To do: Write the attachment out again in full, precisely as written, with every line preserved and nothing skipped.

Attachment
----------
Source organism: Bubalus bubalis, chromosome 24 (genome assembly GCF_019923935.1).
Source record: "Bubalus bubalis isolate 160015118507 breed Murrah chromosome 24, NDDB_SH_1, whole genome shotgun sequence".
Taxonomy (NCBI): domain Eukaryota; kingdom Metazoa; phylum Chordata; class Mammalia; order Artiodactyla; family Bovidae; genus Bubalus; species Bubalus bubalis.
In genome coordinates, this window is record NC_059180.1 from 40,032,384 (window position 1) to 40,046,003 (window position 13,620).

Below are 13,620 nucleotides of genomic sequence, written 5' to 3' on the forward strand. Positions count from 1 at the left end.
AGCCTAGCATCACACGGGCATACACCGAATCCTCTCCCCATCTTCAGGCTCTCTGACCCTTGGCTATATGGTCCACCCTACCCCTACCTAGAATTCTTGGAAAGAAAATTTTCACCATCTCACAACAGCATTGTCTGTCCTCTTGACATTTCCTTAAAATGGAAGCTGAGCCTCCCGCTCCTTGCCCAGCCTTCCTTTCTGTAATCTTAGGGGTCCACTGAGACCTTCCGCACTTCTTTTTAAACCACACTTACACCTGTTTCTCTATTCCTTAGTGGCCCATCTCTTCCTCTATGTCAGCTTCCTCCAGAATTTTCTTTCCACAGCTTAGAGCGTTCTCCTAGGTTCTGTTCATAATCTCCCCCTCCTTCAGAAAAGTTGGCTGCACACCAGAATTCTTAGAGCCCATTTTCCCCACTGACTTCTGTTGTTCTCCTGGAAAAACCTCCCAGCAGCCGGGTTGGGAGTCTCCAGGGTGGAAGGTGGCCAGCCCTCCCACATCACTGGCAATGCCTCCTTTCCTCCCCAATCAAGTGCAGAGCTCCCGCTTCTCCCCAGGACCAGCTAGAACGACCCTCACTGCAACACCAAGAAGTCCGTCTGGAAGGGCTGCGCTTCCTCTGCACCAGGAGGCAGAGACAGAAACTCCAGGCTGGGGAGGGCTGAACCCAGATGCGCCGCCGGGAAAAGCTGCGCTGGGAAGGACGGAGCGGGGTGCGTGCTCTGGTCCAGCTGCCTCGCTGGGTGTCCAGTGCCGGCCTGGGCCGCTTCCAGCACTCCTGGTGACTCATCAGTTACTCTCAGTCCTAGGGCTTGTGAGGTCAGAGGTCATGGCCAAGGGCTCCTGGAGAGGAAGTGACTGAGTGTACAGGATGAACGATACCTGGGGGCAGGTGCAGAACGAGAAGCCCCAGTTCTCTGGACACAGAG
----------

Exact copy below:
Source organism: Bubalus bubalis, chromosome 24 (genome assembly GCF_019923935.1).
Source record: "Bubalus bubalis isolate 160015118507 breed Murrah chromosome 24, NDDB_SH_1, whole genome shotgun sequence".
Taxonomy (NCBI): domain Eukaryota; kingdom Metazoa; phylum Chordata; class Mammalia; order Artiodactyla; family Bovidae; genus Bubalus; species Bubalus bubalis.
In genome coordinates, this window is record NC_059180.1 from 40,032,384 (window position 1) to 40,046,003 (window position 13,620).

Below are 13,620 nucleotides of genomic sequence, written 5' to 3' on the forward strand. Positions count from 1 at the left end.
AGCCTAGCATCACACGGGCATACACCGAATCCTCTCCCCATCTTCAGGCTCTCTGACCCTTGGCTATATGGTCCACCCTACCCCTACCTAGAATTCTTGGAAAGAAAATTTTCACCATCTCACAACAGCATTGTCTGTCCTCTTGACATTTCCTTAAAATGGAAGCTGAGCCTCCCGCTCCTTGCCCAGCCTTCCTTTCTGTAATCTTAGGGGTCCACTGAGACCTTCCGCACTTCTTTTTAAACCACACTTACACCTGTTTCTCTATTCCTTAGTGGCCCATCTCTTCCTCTATGTCAGCTTCCTCCAGAATTTTCTTTCCACAGCTTAGAGCGTTCTCCTAGGTTCTGTTCATAATCTCCCCCTCCTTCAGAAAAGTTGGCTGCACACCAGAATTCTTAGAGCCCATTTTCCCCACTGACTTCTGTTGTTCTCCTGGAAAAACCTCCCAGCAGCCGGGTTGGGAGTCTCCAGGGTGGAAGGTGGCCAGCCCTCCCACATCACTGGCAATGCCTCCTTTCCTCCCCAATCAAGTGCAGAGCTCCCGCTTCTCCCCAGGACCAGCTAGAACGACCCTCACTGCAACACCAAGAAGTCCGTCTGGAAGGGCTGCGCTTCCTCTGCACCAGGAGGCAGAGACAGAAACTCCAGGCTGGGGAGGGCTGAACCCAGATGCGCCGCCGGGAAAAGCTGCGCTGGGAAGGACGGAGCGGGGTGCGTGCTCTGGTCCAGCTGCCTCGCTGGGTGTCCAGTGCCGGCCTGGGCCGCTTCCAGCACTCCTGGTGACTCATCAGTTACTCTCAGTCCTAGGGCTTGTGAGGTCAGAGGTCATGGCCAAGGGCTCCTGGAGAGGAAGTGACTGAGTGTACAGGATGAACGATACCTGGGGGCAGGTGCAGAACGAGAAGCCCCAGTTCTCTGGACACAGAG